Ethics

Appraisal of: Fangerau HC. Finding European bioethical literature: An evaluation of the leading abstracting and indexing services. J Med Ethics 2004; 30 (3): 299–303.

Short description: 

The aim of the article is to ascertain indexing of medical ethics publications in commonly used bibliographic databases. The purpose of the author is to introduce a set of databases which provides the highest possible quantity of bioethical journal publications to researchers as well as the added value of each database considered.

The article provides information on the methods of collecting the existing Medical Ethics journals, the searching for coverage of these by bibliographic abstract and indexing services, the evaluation results, and finally the conclusions for doing literature searches on medical ethics journal publications.

The search for Medical Ethics journals yielded in 290 periodicals. Thereof 173 journals (60%) were identified in at least one of the considered databases; the remaining journals were not indexed. The highest coverage rates were found in Current Contents (23%) and Medline (22%). A maximum quantity of Medical Ethics journals (45%) was obtained when combining the 10 databases with the highest coverage: Current Contents, MEDLINE, Research Alert, Social Sciences Citation Index, EMBASE, AgeLine, CINAHL, E-psyche, Sociological Abstracts, and Family Index.

A tendency to index more North American than European journals was observed (=bias). EMBASE seems to cover the highest number of European journals.

However, the author recommends that “a medical ethics literature search has to be carried out in several databases in order to reach an adequate collection of literature.”

Limitations stated by the author(s): 
  • The analyzed set of journals is a representative sample, not the whole range of journals possibly comprising articles on medical ethics.
  • Current Contents cites literature from the last five years.
Limitations stated by the reviewer(s): 
No national / supranational services (as European databases) were included in the study. Due to the high turnover in existing relevant journals as well as indexing services (e.g. Current Contents now is part of the ISI Web of Science) the presented results couldn’t be reproduced in detail today. Nevertheless the main results and the recommendations are still valid.
Study Type: 
Single study

Appraisal of: National Reference Center for Bioethics Literature, National Information Resource on Ethics and Human Genetics (Ed). Bioethics searcher’s guide to online information resources. Washington, DC: Kennedy Institute of Ethics, Georgetown Universi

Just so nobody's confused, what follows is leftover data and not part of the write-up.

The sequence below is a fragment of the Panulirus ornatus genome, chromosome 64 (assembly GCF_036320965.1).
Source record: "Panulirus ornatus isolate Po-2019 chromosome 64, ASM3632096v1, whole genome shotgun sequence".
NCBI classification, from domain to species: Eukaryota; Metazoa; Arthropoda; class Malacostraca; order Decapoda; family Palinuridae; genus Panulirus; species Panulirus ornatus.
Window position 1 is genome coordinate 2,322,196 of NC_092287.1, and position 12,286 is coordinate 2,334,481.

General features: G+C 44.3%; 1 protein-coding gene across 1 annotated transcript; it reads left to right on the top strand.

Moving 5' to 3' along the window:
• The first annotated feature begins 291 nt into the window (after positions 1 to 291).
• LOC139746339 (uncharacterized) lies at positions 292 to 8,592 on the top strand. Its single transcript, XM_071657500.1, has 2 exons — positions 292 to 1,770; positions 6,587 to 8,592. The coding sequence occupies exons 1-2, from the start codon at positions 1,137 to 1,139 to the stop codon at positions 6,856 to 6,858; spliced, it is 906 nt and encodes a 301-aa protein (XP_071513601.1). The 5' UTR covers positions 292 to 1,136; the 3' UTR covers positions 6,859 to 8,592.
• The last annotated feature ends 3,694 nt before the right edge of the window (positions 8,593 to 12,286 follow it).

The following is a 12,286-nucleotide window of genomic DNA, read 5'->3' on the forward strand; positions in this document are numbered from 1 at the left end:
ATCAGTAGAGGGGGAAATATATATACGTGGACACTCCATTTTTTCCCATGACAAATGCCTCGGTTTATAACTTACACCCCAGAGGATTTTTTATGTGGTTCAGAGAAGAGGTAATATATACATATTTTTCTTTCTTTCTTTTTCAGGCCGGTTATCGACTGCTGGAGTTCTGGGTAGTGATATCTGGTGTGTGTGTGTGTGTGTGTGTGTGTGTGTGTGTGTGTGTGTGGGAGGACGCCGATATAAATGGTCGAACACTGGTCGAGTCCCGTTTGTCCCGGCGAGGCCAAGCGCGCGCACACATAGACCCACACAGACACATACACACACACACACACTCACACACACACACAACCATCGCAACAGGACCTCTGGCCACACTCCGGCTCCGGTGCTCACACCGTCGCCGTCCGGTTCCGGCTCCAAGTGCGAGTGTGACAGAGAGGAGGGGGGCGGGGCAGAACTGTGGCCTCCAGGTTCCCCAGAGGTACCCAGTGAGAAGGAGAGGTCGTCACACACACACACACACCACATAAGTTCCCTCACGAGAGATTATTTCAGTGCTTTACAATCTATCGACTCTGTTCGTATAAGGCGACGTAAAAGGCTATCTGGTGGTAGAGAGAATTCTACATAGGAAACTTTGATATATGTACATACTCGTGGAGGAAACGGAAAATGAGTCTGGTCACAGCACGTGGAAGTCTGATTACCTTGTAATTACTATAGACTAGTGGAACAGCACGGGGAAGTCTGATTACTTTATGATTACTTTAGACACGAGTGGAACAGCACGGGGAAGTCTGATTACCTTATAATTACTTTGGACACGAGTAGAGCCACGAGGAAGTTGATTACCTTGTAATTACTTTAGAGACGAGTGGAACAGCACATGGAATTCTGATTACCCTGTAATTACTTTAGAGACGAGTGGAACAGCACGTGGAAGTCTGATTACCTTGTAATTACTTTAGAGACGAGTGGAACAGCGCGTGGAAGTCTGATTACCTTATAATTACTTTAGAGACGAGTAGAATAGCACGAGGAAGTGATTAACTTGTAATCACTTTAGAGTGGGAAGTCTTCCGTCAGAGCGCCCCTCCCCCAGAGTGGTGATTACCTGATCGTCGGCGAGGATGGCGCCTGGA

Short description: 

The aim of the article is to present selected information resources available online and relevant to bioethics. The purpose of the authors is to give bioethics researchers an idea and guidance on the literature databases at 1) The Joseph and Rose Kennedy Institute of Ethics (KIE), Georgetown University, Washington, DC, 2) the National Library of Medicine (NLM), Washington, DC, as well as a short introduction to 3) BELIT (German Reference Centre for Ethics in the Life Sciences, DRZE) and 4) Global Ethics Observatory (UNESCO).

The article provides information on searching the KIE databases ETHXWeb and GenETHX, besides the Syllabus Exchange Database and the International Bioethics Organizations Database. In addition, some information on the National Reference Center for Bioethics Literature Classification Scheme is introduced as well as on some features to find bioethics information in the NLM Databases PubMed, NLM Catalog, and the Bioethics Portal. 

Limitations stated by the author(s): 

No limitations were stated.

Limitations stated by the reviewer(s): 
No limitations. As the features in the databases have been modified in the last years the screen shots are not always up-to-date.

Appraisal of: Droste S, Dintsios CM, Gerber A. Information on ethical issues in health technology assessment: How and where to find them. Int J Technol Assess Health Care 2010; 26(4): 441–449.

Short description: 

The aim of the article is to present a procedure to identify information on ethical implications of the use and value-related decision-making in the assessment of health technologies. The purpose of the project is to develop, propose and test a step-by step workflow adapted to the specific issues of information on ethical issues (searching for arguments and qualitative data).